While proclaiming the successful implementation of the “one country, two systems” principle in Hong Kong, and promising to uphold the “high degree of autonomy” in the administrative region, President Xi Jinping made it clear the the central government will maintain a “firm grasp” on the full powers of governance it has been given by the Basic Law and national legislation over the territory.
Speaking as general secretary of the Communist Party at the opening of its 19th national congress in Beijing on Wednesday, Xi said: “The safeguarding of the central leadership’s comprehensive jurisdiction over Hong Kong and Macau, and that of the special administrative regions’ high degree of autonomy must be combined in an organic manner.”
He said the central government will work to strengthen cooperation between the administrative regions and the mainland.
Over the years, we have seen that Macau has become a role model for China in the implementation of the One Country, Two Systems. So the focus now is on Hong Kong.
The question is, how can Hong Kong maintain its high degree of autonomy while Beijing continues to tighten its grip on every aspect of life in the city?
How can our city maintain its uniqueness – its treasured values of the rule of law, freedom of expression and assembly, and judicial independence – while the central government insists on integrating us into the mainland?
From an economic perspective, it looks like a good idea for Hong Kong to have closer ties with China with the removal of barriers to doing business in the mainland, and foreign investors would want to set up office in Hong Kong where they can enjoy the benefits of a free-market economy while tapping the country’s huge market potentials.
In fact, that’s the reason why Beijing is pushing for Hong Kong’s deeper integration into the mainland.
In his speech, Xi ordered the party to work for Hong Kong and Macau to be integrated into the nation’s macro development plans, and this means we will have important roles to play in such programs as the Greater Bay Area development, which aims to increase cooperation in the Pearl River Delta.
As a result of these initiatives, it will be easier for the people of Hong Kong and Macau to live, work and do business in the mainland.
And that is precisely Beijing’s aim, which is to turn Hong Kong into an integral part of China like other mainland cities and regions.
Several months ago, the Democratic Alliance for the Betterment and Progress of Hong Kong, the city’s largest pro-Beijing political party, urged people in Hong Kong to live and work in Guangdong province where they can enjoy the benefits of being Chinese citizens, including social welfare.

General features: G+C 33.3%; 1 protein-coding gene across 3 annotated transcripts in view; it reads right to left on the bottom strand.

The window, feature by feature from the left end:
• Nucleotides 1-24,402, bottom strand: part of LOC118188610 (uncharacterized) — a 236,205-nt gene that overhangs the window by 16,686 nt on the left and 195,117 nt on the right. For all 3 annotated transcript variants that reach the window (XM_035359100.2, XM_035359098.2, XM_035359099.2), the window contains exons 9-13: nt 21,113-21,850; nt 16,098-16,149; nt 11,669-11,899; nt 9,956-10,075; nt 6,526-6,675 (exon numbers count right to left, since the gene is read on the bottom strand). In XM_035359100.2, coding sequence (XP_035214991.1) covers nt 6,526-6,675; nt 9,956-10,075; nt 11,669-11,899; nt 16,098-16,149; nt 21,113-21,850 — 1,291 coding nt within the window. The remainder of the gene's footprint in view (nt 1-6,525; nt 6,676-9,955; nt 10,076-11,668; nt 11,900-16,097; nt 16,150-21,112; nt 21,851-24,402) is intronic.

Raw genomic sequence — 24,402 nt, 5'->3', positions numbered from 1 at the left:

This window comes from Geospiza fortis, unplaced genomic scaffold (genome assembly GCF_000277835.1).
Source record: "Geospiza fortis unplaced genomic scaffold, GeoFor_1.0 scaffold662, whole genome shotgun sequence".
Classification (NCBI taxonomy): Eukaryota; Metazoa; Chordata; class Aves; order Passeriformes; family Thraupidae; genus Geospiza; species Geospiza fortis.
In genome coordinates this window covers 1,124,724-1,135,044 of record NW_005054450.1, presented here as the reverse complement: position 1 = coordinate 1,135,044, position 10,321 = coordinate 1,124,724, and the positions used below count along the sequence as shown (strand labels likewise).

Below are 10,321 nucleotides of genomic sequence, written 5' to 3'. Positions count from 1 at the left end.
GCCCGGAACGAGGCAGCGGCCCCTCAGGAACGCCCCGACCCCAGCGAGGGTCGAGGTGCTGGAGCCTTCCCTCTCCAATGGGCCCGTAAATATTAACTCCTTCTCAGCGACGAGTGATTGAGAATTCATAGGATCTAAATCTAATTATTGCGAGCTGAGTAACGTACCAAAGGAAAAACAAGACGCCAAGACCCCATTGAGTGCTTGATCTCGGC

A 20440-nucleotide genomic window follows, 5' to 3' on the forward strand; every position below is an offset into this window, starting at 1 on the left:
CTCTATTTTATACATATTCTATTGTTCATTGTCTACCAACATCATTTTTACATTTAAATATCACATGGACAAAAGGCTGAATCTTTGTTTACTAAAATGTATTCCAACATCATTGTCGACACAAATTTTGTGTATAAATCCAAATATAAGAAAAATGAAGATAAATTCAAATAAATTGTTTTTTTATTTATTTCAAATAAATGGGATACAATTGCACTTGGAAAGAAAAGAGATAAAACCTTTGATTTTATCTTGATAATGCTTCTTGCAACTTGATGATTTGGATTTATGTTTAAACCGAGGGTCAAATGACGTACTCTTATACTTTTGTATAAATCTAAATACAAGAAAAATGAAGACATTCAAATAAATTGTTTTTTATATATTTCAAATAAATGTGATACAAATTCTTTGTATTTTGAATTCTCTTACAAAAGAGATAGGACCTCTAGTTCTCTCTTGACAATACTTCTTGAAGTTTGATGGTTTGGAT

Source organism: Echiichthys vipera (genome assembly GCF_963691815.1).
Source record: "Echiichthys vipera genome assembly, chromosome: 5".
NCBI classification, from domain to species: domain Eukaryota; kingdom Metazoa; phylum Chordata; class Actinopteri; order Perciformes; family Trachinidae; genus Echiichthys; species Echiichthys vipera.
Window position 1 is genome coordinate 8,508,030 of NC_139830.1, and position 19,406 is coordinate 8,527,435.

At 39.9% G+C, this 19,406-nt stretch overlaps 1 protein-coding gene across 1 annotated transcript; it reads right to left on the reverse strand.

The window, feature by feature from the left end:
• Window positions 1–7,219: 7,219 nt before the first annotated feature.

That’s also the reason why the Hong Kong SAR government is in a hurry to push the co-location arrangement for the Express Rail Link. The rail system is set to start commercial operation in the third quarter of next year, regardless of the opposition from pan-democrats who have voiced concern about the arrangement breaching the Basic Law.
The cross-border rail system is an important step, and part and parcel of the plan to integrate Hong Kong into the mainland. That is why the Express Rail Link’s co-location scheme is on top of the Chief Executive Carrie Lam’s agenda.
In his work report, Xi also warned that he will not allow separatist sentiments to take root in Hong Kong, and vowed to “foster greater patriotism and a stronger sense of national identity” among the people. It is clear that the Chinese leader wants to introduce patriotic education in the territory.
Xi said Beijing will support the leaders of both Hong Kong and Macau as they govern according to the law and exercise the constitutional responsibility of safeguarding the country’s sovereignty.
He stressed that leaders and officials of Hong Kong and Macau should be people who love the country.
Simply put, Xi is asking the Hong Kong SAR government to implement the party’s policies. And if one reviews Lam’s maiden policy address last week, it will be crystal-clear that she is strictly following Xi’s wishes.
This is evident in her plans and programs, such as pushing for cross-border integration and the co-location arrangement for the Express Rail Link, introducing national education, including the study of Chinese history, to promote patriotism among the youth, and reserving the right to disqualify people from public offices to prevent the spread of separatist sentiments. All these initiatives are in lockstep with Xi’s direction, and they are likely to form part of the laws of Hong Kong.
Meanwhile, the opposition faces a tough time figuring out how they would position themselves under Xi’s policy framework. With the government’s threat to disqualify or jail more people from their ranks, they could just wake up one day and find they have been decimated.
Xi has promised to uphold the One Country, Two Systems. But in reality, the essence of “two systems” has been fulfilled with Hong Kong’s return to China over the past two decades. For Beijing, it’s now time to focus on “one country” to unleash Hong Kong’s potential under the Communist Party’s rule.
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